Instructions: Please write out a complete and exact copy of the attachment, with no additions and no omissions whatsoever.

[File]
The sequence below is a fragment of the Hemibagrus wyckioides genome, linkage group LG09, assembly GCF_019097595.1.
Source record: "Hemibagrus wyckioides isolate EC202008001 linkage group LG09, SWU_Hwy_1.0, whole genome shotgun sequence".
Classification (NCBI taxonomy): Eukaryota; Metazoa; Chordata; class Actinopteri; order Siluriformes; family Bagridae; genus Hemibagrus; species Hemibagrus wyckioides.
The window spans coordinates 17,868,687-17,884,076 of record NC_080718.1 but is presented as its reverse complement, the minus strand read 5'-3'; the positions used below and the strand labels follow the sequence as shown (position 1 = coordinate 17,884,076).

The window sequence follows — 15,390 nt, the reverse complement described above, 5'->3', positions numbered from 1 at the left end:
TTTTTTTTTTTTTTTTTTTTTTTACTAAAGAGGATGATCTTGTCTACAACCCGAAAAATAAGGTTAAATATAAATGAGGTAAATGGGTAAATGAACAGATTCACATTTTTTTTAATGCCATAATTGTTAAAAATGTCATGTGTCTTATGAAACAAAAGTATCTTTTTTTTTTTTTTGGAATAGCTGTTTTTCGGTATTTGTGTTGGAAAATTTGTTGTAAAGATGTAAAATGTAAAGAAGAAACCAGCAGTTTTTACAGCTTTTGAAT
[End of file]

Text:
The sequence below is a fragment of the Hemibagrus wyckioides genome, linkage group LG09, assembly GCF_019097595.1.
Source record: "Hemibagrus wyckioides isolate EC202008001 linkage group LG09, SWU_Hwy_1.0, whole genome shotgun sequence".
Classification (NCBI taxonomy): Eukaryota; Metazoa; Chordata; class Actinopteri; order Siluriformes; family Bagridae; genus Hemibagrus; species Hemibagrus wyckioides.
The window spans coordinates 17,868,687-17,884,076 of record NC_080718.1 but is presented as its reverse complement, the minus strand read 5'-3'; the positions used below and the strand labels follow the sequence as shown (position 1 = coordinate 17,884,076).

The window sequence follows — 15,390 nt, the reverse complement described above, 5'->3', positions numbered from 1 at the left end:
TTTTTTTTTTTTTTTTTTTTTTTACTAAAGAGGATGATCTTGTCTACAACCCGAAAAATAAGGTTAAATATAAATGAGGTAAATGGGTAAATGAACAGATTCACATTTTTTTTAATGCCATAATTGTTAAAAATGTCATGTGTCTTATGAAACAAAAGTATCTTTTTTTTTTTTTTGGAATAGCTGTTTTTCGGTATTTGTGTTGGAAAATTTGTTGTAAAGATGTAAAATGTAAAGAAGAAACCAGCAGTTTTTACAGCTTTTGAAT